I left the LPGA Tour in 2009 exhausted. I hated golf, and all I wanted to do was hide away from people and the grind and living on the road. But it wasn’t easy walking away from professional golf. It was my livelihood and I didn’t know what I would do next. I felt lost and afraid, but I also felt a huge sense of relief.
Shortly after my last event, I started working with a neuropsychologist. Dr. Tim Royer provided brain assessments and neurofeedback training. Back in my days as a Human Performance major at San Jose State University, I enjoyed learning about the body and the autonomic nervous system. In the process of engaging in my own neurofeedback training, I started to recognize how empty my heart and spirit was at the time. I needed help.
You see, when I was a new Christian in college, I was traumatized and didn’t even know it. I found spiritual help with a campus ministry, but my story remained hidden under the need to pray, seek forgiveness, and press forward. I needed someone to help me dig into my story for understanding and healing. Doing a Bible study was important, but it didn’t help me name the truth about my shame and pain. Spending 15 years connecting my self-worth to how I finished at each tournament on the LPGA tour further entrenched my grief and emptiness.
In God’s perfect timing, two women came into my life who pursued my heart in a way I had never known throughout my career. My work with Dr. Royer helped me open my heart (and nervous system) for help. And it was these two women who helped start me on the path to healing.
One of these women first used the words, “sexual abuse” to describe a long-ago relationship I opened up about. Over the next 18-months, her words settled into my heart and I started to realize that it was true. At the same time, the second woman asked if I wanted to do a Bible study.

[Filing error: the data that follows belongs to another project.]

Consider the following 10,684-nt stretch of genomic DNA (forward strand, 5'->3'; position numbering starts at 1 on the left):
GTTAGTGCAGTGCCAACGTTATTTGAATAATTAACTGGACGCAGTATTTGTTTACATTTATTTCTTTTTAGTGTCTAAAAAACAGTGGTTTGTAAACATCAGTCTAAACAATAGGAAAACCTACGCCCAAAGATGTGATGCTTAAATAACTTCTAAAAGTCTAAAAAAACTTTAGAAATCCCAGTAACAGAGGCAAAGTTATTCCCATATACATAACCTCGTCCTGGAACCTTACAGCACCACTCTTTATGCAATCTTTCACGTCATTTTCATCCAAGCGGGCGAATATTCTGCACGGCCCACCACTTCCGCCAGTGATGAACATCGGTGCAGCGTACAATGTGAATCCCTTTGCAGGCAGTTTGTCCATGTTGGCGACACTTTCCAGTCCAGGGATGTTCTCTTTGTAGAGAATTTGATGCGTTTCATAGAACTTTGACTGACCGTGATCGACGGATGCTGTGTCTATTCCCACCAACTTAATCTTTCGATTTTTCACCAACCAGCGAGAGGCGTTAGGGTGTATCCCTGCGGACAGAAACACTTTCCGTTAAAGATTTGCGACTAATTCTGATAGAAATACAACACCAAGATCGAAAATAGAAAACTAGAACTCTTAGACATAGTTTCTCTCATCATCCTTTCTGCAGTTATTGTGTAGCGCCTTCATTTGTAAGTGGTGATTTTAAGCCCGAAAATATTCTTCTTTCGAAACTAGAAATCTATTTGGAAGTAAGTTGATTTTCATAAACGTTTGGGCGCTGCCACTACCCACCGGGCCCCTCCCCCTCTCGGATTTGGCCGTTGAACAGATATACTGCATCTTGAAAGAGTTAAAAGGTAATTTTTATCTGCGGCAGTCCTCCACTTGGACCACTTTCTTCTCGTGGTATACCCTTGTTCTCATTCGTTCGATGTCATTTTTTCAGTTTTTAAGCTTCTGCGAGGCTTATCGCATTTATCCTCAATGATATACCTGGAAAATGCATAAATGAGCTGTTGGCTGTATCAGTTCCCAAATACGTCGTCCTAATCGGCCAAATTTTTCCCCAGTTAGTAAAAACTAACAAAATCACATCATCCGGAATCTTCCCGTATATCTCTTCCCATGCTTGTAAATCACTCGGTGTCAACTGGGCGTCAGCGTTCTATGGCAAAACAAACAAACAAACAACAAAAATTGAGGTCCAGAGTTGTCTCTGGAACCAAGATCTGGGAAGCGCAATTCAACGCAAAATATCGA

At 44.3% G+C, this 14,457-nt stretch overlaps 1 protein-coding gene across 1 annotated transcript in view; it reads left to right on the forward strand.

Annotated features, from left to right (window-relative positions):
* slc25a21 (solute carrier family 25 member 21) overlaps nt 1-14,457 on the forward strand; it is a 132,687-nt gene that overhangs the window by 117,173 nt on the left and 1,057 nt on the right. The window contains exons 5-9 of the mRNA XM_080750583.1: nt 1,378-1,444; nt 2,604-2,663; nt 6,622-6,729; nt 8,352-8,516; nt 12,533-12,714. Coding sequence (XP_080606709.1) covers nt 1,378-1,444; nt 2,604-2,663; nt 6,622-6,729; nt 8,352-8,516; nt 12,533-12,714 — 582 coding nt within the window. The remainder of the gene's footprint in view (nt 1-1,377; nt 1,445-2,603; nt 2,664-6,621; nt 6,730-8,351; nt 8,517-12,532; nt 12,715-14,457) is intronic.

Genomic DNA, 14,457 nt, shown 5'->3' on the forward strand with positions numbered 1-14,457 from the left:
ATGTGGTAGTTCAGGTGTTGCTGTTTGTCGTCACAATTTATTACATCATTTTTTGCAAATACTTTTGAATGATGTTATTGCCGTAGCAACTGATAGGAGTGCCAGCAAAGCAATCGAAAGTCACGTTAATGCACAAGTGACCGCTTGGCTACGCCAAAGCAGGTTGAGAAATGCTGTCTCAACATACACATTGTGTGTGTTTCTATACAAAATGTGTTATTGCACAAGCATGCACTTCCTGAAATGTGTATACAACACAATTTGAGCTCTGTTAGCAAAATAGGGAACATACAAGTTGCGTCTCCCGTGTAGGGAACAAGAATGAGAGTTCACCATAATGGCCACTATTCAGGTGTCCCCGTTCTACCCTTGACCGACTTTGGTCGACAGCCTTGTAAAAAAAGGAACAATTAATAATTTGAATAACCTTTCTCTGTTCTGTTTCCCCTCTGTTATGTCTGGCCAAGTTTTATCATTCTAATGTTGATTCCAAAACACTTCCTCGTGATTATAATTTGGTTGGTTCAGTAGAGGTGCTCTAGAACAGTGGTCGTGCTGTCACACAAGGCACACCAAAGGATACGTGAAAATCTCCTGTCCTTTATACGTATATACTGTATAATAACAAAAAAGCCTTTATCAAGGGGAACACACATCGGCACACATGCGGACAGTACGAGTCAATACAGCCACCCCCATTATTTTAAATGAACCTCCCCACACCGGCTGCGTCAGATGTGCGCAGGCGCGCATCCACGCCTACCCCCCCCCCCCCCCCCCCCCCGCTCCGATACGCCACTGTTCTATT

Near the end of our study in the book of Romans, my friend knew I needed more care. She introduced me to a woman who became the guide into my story of shame-based performance and sexual abuse. I was scared to death to go to counseling, it was excruciatingly hard, but it has been the kindest decision I have ever made for myself.
As I began to experience healing from my pain and shame, I created The Tracy Hanson Initiative to provide safe opportunities for elite athletes to talk about their stories of trauma. I also provide training to those who serve them. It is my desire to help empower elite athletes through individual mentoring, counseling, and small group retreats to live and play free from the effects of trauma experienced in sports. I also train coaches, sports chaplains, and other leaders in the sports world to better understand their athletes emotionally, mentally, and spiritually.
I don’t know if the results of my career would have been different If I had received trauma care as a young college player and professional, but I do believe I would have enjoyed it much more. In my gut, I feel I never reached my full potential because of the shame-based performance ethic and hidden abuse I carried with me every day.
This is my why. This is the hope I can offer other elite athletes – for their trauma stories to be heard and believed, and for them to be loved. Trauma can be the result of many different situations, from sexual abuse to grief of losing a loved one to a career ending injury. We all carry wounds of some kind; we all need someone to bear witness to our stories.
Currently, I have been making myself available to the Symetra Tour Professionals, the developmental circuit that leads to the LPGA Tour. Funds raised through The Initiative allow me to travel and offer my time and services free of charge to these players who are chasing their dreams. I am a member of the Faith and Sport Institute’s Advisory Board and excited to collaborate with others who are bringing sport, theology, and emotional and mental wellness to the sports culture. Speaking opportunities allow me to share my story and expand awareness of the impact of trauma in sports. And I will press on to bring God’s healing and wholeness to all athletes.